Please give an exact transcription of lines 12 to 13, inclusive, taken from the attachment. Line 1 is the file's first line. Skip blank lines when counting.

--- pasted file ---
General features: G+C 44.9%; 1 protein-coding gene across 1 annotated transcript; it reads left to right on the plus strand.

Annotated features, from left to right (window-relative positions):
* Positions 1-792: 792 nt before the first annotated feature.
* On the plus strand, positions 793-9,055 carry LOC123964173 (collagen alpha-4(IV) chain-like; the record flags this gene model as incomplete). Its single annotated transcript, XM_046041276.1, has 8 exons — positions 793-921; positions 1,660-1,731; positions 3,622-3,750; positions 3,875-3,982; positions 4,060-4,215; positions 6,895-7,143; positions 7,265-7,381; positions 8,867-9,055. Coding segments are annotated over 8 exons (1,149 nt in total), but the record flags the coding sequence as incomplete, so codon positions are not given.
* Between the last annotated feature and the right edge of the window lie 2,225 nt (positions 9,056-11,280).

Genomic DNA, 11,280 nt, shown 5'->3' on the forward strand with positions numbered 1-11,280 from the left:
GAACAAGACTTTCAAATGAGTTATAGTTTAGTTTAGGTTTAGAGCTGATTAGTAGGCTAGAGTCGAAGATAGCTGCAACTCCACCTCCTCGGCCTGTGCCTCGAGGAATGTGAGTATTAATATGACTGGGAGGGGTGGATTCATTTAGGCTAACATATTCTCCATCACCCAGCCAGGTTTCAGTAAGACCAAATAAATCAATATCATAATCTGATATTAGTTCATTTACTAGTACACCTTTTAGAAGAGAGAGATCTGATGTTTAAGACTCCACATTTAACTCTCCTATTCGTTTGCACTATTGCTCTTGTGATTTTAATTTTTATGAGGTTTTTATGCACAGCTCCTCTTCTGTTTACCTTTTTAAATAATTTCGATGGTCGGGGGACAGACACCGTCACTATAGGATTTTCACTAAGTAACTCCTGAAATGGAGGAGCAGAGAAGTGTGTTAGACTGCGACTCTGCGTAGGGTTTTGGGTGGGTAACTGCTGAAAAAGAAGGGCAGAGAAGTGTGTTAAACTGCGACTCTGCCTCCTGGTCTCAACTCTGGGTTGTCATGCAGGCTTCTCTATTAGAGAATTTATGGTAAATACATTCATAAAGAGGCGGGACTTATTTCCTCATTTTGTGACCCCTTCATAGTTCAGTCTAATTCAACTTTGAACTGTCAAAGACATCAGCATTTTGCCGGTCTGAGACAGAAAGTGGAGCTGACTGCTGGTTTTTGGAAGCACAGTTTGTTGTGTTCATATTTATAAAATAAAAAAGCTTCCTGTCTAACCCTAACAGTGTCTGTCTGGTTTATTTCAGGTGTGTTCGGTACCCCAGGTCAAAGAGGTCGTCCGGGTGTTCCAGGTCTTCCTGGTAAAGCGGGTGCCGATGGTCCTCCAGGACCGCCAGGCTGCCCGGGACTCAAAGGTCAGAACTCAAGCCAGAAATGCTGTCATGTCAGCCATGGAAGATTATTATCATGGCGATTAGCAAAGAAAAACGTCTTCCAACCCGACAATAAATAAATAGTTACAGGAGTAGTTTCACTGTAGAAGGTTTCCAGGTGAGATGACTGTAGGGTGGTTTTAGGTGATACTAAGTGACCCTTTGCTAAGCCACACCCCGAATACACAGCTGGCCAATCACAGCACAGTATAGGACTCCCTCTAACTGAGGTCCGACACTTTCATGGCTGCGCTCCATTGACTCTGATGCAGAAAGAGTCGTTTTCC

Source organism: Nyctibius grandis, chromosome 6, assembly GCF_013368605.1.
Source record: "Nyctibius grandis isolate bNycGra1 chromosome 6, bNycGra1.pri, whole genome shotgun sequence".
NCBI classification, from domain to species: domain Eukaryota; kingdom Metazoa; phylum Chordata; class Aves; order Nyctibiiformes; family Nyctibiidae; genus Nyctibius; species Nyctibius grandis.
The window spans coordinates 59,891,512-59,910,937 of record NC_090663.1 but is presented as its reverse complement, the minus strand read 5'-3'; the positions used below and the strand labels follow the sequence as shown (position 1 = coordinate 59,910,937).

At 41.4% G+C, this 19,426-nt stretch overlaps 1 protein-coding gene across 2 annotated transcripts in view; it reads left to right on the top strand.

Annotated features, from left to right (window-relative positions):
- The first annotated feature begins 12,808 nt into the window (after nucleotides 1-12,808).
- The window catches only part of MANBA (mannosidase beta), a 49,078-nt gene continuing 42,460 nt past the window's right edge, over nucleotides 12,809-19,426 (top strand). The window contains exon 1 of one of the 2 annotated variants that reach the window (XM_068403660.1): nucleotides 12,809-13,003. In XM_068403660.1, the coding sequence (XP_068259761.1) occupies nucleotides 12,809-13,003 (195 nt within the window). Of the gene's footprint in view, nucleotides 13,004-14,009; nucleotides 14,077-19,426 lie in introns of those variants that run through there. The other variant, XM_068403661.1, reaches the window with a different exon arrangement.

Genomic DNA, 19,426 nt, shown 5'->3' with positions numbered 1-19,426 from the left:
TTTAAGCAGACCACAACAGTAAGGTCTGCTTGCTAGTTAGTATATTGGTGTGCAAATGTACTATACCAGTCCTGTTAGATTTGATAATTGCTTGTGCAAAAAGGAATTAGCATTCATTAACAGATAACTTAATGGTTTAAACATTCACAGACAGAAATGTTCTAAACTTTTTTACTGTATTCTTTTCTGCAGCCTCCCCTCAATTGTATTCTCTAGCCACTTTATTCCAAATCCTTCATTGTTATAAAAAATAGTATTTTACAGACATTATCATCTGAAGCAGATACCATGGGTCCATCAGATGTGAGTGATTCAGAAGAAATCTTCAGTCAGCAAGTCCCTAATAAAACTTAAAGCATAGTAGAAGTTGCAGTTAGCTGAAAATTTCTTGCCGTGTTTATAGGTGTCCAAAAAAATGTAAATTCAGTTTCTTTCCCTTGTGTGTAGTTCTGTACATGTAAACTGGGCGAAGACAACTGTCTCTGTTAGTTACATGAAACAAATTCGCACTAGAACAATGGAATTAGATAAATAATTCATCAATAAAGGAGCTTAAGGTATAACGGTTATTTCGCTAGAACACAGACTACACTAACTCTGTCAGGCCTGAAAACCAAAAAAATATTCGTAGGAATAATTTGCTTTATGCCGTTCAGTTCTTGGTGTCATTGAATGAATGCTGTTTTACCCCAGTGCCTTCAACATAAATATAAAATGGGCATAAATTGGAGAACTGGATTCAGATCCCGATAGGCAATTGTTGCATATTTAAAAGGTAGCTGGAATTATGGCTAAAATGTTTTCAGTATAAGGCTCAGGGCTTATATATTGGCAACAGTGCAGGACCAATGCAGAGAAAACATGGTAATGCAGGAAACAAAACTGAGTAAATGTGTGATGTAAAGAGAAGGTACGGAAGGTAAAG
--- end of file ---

At 41.4% G+C, this 19,426-nt stretch overlaps 1 protein-coding gene across 2 annotated transcripts in view; it reads left to right on the top strand.

Annotated features, from left to right (window-relative positions):